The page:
Next morning however, the rain clouds had gone and it was bright and sunny with a clear view over to Campbeltown and the island of Sanda off the south coast of the Mull of Kintyre. Out for a walk along the beach beside the golf course, it was a bonus to see Gannets putting on an impressive display of diving into the sea just off the beach into what must have been a shoal of fish just under the surface. Towards the end the walk got a bit rough going!

Not easy walking...
Not easy walking…

A thoroughly enjoyable three nights were spent here. On Thursday, our last full day at Blackwaterfoot, we had a very agreeable lunch at the Shiskine Golf  and Tennis Club to break the day up from the wind and rain outside.

On Friday morning, after a return visit to the Arran Butcher, we headed up the coast at a leisurely pace, stopping often to take in the view across to Kintyre, a view slightly spoilt by the abundance of wind turbines. From Blackwaterfoot to Lochranza there are many great locations to spend the night in the motorhome and these were (mentally) noted for any further visits to the island. There is a wealth of bird life on Arran, but the highlight of today’s short 17 mile drive was the sight of a peacock in all its glory at the roadside.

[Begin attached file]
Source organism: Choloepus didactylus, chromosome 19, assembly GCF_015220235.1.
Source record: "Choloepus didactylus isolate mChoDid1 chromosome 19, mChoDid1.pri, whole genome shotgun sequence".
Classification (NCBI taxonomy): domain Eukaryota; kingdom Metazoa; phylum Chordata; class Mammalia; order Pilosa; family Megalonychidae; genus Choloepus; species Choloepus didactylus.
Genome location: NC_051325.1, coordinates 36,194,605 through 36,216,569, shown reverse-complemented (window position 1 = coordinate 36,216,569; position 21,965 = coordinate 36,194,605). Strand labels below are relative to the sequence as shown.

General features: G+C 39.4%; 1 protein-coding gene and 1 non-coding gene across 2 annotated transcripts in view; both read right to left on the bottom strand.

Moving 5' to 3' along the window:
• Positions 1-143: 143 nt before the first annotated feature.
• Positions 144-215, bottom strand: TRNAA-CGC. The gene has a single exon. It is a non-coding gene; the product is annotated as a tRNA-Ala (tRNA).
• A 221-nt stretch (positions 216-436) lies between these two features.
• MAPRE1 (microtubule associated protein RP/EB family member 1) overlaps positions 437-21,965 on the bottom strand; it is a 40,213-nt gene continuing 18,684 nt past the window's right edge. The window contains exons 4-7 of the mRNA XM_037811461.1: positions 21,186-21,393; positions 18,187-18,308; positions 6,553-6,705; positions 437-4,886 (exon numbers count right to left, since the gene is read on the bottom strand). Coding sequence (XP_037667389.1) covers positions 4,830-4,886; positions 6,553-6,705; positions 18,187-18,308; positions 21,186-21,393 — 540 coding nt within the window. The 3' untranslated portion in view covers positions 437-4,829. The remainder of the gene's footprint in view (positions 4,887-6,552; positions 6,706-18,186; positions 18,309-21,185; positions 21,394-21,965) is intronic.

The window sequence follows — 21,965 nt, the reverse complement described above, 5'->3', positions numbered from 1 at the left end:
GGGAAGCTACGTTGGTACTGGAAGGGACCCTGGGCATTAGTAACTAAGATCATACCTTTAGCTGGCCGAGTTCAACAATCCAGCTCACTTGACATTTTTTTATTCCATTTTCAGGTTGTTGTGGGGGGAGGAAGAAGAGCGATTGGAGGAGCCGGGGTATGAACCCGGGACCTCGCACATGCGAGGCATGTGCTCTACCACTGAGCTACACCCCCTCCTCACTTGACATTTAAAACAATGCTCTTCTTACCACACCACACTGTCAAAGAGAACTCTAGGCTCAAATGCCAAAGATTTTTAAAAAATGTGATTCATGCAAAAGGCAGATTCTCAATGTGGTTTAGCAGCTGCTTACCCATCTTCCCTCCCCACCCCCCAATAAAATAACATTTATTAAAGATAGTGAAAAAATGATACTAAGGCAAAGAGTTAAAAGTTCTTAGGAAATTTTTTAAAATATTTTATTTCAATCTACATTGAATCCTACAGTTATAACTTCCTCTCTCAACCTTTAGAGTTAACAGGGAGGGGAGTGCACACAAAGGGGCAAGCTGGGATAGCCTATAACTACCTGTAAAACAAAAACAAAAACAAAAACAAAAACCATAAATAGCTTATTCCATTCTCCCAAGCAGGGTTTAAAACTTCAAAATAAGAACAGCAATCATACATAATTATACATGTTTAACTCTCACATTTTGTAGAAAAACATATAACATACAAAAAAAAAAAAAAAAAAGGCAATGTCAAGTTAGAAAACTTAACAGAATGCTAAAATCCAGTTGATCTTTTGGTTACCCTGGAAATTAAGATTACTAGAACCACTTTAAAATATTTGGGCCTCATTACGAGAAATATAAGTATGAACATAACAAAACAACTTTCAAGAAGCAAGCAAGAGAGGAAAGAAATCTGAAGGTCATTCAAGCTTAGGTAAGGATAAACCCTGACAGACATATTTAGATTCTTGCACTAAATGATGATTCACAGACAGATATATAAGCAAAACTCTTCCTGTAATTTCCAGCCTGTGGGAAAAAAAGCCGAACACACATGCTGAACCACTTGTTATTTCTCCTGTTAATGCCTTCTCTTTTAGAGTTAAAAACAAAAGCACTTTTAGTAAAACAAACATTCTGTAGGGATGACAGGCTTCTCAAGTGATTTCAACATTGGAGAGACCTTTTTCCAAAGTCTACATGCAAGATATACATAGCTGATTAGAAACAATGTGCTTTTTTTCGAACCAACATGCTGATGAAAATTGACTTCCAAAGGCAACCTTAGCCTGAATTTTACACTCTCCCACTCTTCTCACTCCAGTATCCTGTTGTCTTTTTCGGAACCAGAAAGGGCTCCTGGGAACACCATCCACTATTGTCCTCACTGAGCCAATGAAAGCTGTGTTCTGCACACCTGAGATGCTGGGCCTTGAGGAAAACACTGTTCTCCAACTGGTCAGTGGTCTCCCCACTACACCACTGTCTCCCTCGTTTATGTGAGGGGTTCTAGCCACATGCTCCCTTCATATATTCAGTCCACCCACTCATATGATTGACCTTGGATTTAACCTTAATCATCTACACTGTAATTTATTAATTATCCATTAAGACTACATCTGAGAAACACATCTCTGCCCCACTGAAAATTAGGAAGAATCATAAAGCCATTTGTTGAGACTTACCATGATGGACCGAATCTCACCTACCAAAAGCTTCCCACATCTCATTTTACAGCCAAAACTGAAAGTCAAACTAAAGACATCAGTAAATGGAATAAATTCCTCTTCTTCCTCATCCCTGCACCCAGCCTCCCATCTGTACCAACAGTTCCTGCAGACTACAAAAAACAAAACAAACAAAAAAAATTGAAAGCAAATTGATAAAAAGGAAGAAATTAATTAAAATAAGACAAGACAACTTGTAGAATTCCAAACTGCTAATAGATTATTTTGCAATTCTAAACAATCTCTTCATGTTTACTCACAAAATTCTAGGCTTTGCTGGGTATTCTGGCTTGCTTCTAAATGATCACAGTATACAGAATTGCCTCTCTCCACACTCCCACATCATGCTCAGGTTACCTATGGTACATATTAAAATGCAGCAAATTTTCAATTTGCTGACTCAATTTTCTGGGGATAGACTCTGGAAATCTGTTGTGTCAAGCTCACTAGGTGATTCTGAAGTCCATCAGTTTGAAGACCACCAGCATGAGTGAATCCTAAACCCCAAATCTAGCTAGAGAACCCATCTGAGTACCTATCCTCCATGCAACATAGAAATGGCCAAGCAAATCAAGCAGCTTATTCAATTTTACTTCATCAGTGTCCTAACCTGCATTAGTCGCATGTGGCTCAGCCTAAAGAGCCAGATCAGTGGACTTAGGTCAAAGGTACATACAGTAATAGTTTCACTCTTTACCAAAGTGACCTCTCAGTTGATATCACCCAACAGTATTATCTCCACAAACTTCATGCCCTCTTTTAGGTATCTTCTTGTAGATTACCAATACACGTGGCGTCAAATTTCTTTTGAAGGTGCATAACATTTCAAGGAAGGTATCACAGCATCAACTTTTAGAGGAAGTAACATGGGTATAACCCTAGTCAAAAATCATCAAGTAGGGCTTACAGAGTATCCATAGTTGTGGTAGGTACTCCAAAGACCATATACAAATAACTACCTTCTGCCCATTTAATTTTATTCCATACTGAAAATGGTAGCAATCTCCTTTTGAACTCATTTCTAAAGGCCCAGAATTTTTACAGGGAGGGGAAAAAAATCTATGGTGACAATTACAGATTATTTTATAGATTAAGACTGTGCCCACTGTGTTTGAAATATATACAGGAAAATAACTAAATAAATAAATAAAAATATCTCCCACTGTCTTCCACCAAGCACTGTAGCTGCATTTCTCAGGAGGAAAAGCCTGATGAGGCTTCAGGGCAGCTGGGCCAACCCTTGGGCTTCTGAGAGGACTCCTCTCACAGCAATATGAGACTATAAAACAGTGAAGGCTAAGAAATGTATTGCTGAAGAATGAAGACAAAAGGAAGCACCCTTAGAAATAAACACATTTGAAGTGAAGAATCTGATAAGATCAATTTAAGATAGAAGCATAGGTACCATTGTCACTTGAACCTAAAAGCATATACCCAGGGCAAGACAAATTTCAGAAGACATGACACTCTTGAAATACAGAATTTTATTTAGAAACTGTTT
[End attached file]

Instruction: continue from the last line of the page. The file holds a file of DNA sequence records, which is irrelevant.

At Lochranza we parked up at the Castle again and after lunch had a walk, the highlight of which was the sight of three stags on the golf course, spoilt by a Frenchman flying a drone to film them, scaring them away from the cameras of everyone else trying to photograph them.

Lochranza, Arran
Lochranza, Arran

 

Lochranza, Arran
Lochranza, Arran
Lochranza Castle, Arran
Lochranza Castle, Arran

We had to return home on the Saturday and as luck would have it we went to bed after a lovely sunset and woke to the best morning yet, bright, sunny and warm. Hey Ho!

Lochranza Sunset